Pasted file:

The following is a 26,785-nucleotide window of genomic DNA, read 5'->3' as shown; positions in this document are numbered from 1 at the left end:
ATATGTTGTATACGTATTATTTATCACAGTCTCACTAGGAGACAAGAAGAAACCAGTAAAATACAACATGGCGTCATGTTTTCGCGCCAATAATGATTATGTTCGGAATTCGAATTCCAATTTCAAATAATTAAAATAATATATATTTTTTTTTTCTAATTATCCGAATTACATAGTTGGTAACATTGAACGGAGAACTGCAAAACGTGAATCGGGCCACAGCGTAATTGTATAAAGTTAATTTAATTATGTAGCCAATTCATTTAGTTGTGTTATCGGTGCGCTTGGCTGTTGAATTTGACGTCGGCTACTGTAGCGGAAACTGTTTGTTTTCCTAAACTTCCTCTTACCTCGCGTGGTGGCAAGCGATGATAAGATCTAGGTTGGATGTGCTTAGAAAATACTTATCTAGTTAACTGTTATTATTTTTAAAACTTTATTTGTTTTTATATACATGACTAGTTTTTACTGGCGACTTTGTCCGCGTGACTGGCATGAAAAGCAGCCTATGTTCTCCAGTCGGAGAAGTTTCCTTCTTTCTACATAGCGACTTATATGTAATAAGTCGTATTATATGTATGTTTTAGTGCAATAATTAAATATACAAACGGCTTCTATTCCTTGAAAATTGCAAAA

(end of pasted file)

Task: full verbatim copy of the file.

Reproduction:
The following is a 26,785-nucleotide window of genomic DNA, read 5'->3' as shown; positions in this document are numbered from 1 at the left end:
ATATGTTGTATACGTATTATTTATCACAGTCTCACTAGGAGACAAGAAGAAACCAGTAAAATACAACATGGCGTCATGTTTTCGCGCCAATAATGATTATGTTCGGAATTCGAATTCCAATTTCAAATAATTAAAATAATATATATTTTTTTTTTCTAATTATCCGAATTACATAGTTGGTAACATTGAACGGAGAACTGCAAAACGTGAATCGGGCCACAGCGTAATTGTATAAAGTTAATTTAATTATGTAGCCAATTCATTTAGTTGTGTTATCGGTGCGCTTGGCTGTTGAATTTGACGTCGGCTACTGTAGCGGAAACTGTTTGTTTTCCTAAACTTCCTCTTACCTCGCGTGGTGGCAAGCGATGATAAGATCTAGGTTGGATGTGCTTAGAAAATACTTATCTAGTTAACTGTTATTATTTTTAAAACTTTATTTGTTTTTATATACATGACTAGTTTTTACTGGCGACTTTGTCCGCGTGACTGGCATGAAAAGCAGCCTATGTTCTCCAGTCGGAGAAGTTTCCTTCTTTCTACATAGCGACTTATATGTAATAAGTCGTATTATATGTATGTTTTAGTGCAATAATTAAATATACAAACGGCTTCTATTCCTTGAAAATTGCAAAA